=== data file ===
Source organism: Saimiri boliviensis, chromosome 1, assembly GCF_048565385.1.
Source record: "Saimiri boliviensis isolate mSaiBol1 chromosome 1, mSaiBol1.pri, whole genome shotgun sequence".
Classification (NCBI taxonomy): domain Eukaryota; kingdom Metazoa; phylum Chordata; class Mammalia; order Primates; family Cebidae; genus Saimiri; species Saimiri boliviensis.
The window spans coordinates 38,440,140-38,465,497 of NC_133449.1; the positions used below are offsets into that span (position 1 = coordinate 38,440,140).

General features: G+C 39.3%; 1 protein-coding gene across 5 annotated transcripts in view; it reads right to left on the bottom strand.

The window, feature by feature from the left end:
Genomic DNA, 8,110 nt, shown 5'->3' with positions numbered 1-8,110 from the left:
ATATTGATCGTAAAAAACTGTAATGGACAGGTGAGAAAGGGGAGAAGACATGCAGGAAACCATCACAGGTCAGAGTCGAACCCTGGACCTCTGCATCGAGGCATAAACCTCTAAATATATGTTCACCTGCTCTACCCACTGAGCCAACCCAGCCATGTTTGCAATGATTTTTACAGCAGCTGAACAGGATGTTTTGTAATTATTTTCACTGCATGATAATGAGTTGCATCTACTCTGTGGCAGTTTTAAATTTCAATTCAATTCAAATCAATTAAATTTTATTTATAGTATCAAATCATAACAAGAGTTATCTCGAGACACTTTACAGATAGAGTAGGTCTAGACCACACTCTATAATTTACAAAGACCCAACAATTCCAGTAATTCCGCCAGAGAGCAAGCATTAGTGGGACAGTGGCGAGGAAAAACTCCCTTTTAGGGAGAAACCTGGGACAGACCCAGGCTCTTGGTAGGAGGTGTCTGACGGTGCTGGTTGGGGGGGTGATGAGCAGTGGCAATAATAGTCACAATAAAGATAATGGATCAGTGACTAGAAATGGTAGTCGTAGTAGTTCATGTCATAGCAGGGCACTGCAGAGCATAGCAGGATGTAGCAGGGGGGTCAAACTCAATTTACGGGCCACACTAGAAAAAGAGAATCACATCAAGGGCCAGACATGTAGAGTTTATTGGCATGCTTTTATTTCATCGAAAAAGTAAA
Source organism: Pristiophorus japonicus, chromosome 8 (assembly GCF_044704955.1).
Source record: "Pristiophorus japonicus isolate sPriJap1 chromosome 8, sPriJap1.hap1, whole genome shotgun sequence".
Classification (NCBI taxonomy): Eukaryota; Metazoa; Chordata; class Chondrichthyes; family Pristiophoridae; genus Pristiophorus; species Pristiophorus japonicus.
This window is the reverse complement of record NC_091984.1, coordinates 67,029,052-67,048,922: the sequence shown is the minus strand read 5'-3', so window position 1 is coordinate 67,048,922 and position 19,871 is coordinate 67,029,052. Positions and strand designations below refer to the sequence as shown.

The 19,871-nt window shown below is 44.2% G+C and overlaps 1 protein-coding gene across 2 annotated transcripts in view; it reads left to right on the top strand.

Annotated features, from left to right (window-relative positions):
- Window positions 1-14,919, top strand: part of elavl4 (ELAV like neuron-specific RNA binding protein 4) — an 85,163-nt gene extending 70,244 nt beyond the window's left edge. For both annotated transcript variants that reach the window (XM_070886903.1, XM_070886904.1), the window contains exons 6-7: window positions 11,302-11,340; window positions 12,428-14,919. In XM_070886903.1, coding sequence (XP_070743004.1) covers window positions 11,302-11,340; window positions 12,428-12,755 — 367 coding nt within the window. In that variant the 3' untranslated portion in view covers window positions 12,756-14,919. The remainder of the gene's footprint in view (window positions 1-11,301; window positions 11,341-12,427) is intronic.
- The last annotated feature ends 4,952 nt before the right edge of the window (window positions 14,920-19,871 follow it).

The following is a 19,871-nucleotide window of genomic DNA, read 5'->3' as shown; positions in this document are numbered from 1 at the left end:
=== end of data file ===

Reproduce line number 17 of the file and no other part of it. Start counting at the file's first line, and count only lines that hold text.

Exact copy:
The following is a 19,871-nucleotide window of genomic DNA, read 5'->3' as shown; positions in this document are numbered from 1 at the left end: